you are rewarded with a topic list that allows you to interrogate
the NPC. Nothing you haven't seen before, which isn't a bad thing,
but in this case there was an annoying bug (is there any other kind?)
where a few times I had to click on a topic line repeatedly to get
a response. Other times all of the interviewee's responses
played back unprompted, one after the other. And yet other times
I only got that last word or two of a reply and so had to click
on the line repeatedly to be sure I heard it all. It got confusing,
and often I wasn't sure whether I had heard all of the responses
as there isn't a conversation log to fall back on. Not such a good
start. Luckily I had no sound problems anywhere else in the game.
Another complaint (I have a lot of complaints about this game,
by the way) was the lack of a smart cursor. Now, I know, not having
the cursor change as you glide over a hotspot isn't always a bad
thing. Sometimes a smart cursor can make a game too easy, the puzzle
solutions too obvious. Conspiracies is not one of the those
games. Trust me. First of all, the graphics were so elementary,
so simply rendered, so lacking in depth that many times the object
I was looking for was literally nothing more than a couple of colored
pixels. Objects and items were so seamlessly embedded in the game
world as to be utterly indistinguishable from the background. This
meant a lot, and I mean a lot, of clicking. This is part of playing
an adventure game and not a design flaw per se, but a bit of cursor
response would have been nice considering the rudimentary graphics.
Another annoyance cropped up when searching inside boxes, waste
cans and other containers with lids. Since the cursor didn't respond
to hot spots, I had to click on everything in the container. The
problem arose when I clicked on something I couldn't use, couldn't
pick up, in which case the lid would close. This meant I had to
reopen the lid, move the cursor over a few pixels to the next smudged,
unidentifiable blotch of color, click again, hit nothing, watch
the lid close, open the lid, move the cursor over again, click again
and over and over until I finally found an object. Or not.
I also hit a bug in one particular location where I could literally
walk through a building wall, out into midair, down the side of
the exterior and back in through the wall into a locked room I wasn't
supposed to be in yet. This bug was repeatable and present in a
large area of that location. Not very reassuring.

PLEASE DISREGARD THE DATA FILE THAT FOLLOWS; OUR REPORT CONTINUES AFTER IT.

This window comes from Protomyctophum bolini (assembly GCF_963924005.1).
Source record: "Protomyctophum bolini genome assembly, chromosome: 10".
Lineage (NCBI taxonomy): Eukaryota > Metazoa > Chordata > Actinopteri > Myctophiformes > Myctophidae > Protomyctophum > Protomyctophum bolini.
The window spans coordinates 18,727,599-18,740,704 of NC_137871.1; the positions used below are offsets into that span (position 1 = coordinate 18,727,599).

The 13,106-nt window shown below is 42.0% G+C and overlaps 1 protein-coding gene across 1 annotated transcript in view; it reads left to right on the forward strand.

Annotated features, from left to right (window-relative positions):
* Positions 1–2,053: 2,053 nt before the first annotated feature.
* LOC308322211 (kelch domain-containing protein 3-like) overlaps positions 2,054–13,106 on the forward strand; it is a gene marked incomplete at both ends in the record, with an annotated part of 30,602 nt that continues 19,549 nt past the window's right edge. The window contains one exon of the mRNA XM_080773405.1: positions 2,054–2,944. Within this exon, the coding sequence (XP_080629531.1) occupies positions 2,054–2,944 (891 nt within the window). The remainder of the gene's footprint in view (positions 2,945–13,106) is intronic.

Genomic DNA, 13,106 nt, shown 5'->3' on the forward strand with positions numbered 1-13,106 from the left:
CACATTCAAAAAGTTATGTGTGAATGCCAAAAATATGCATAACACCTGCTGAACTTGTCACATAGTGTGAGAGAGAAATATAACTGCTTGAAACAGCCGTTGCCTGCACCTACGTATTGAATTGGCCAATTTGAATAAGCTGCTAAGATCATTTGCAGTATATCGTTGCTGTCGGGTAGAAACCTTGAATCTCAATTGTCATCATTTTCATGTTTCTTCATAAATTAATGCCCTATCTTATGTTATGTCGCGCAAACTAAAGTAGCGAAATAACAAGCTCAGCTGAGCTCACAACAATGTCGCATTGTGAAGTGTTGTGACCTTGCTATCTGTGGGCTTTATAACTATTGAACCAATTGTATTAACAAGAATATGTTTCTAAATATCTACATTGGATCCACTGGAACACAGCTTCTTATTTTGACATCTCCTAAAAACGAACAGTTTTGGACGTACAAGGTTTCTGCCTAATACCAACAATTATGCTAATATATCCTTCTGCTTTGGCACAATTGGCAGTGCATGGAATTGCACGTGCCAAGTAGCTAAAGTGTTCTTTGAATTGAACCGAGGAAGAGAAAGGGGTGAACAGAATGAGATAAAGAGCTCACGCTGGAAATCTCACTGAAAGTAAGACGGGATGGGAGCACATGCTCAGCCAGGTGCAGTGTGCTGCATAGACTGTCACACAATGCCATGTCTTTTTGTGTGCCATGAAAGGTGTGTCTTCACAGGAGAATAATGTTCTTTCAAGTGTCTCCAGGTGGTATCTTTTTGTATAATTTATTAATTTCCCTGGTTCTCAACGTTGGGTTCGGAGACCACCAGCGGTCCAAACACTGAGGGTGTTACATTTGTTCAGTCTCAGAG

The puzzles in Conspiracies tended to be on the nonintuitive
side at times, especially when it came to opening locks. And there
were a lot of locks. So many that even Nick began to verbally despair
by the end of the game. Several times I was stopped dead by a door
lock and had to return to past locations to try to decide what,
if anything, was a clue. I think a lot of people are going to have
trouble with the lock solutionsthen again, maybe it's just
me. Some of the solutions bordered on obscure for obscurity's sake,
to put it mildly. Add to that the fact that several puzzles could
only be solved by placing Nick on an exact spot and then clicking
the cursor on another exact, non-hot spot and you have a recipe
for some frustrating gameplay. It's one thing to create clever,
infernally hard puzzles and quite another to make them awkward and
difficult to manipulate. Sometimes even the simplest action, like
climbing a ladder out of a sewer, turned into a needlessly agonizing
bout of trial and error. I did finally figure out what I was doing
wrong, but it shouldn't have been an issue at all. Simple actions
like moving the character from A to B should be transparent, instinctive,
especially in an adventure game.
It's not all bad news, though. In fact there was much to enjoy.
Conspiracies is a game where you will want (will have) to
take your time and look at everything and think about everything.
There are clues scattered about, especially when you right-click
to hear Nick's descriptions. He tells you things, asks pertinent
questions. He's no dummy. Pay attention to this guy. Also have a
pen and paper handy as you will get clues and passwords in conversations
that you will not get anywhere else or ever hear again. These are
clues that never go into inventory, clues that don't exist in material
form in a conversation log. Since there is no text option, or at